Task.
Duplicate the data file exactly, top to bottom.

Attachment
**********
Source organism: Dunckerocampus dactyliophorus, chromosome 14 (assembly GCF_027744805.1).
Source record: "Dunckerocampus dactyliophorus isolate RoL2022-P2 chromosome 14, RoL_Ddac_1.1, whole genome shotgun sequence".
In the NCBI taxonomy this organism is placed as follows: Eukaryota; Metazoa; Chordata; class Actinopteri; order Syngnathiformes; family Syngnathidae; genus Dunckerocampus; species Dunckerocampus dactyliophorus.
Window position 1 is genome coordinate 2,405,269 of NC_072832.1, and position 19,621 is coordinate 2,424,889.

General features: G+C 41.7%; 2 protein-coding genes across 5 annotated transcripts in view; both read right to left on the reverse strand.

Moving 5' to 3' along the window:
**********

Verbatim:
Source organism: Dunckerocampus dactyliophorus, chromosome 14 (assembly GCF_027744805.1).
Source record: "Dunckerocampus dactyliophorus isolate RoL2022-P2 chromosome 14, RoL_Ddac_1.1, whole genome shotgun sequence".
In the NCBI taxonomy this organism is placed as follows: Eukaryota; Metazoa; Chordata; class Actinopteri; order Syngnathiformes; family Syngnathidae; genus Dunckerocampus; species Dunckerocampus dactyliophorus.
Window position 1 is genome coordinate 2,405,269 of NC_072832.1, and position 19,621 is coordinate 2,424,889.

General features: G+C 41.7%; 2 protein-coding genes across 5 annotated transcripts in view; both read right to left on the reverse strand.

Moving 5' to 3' along the window: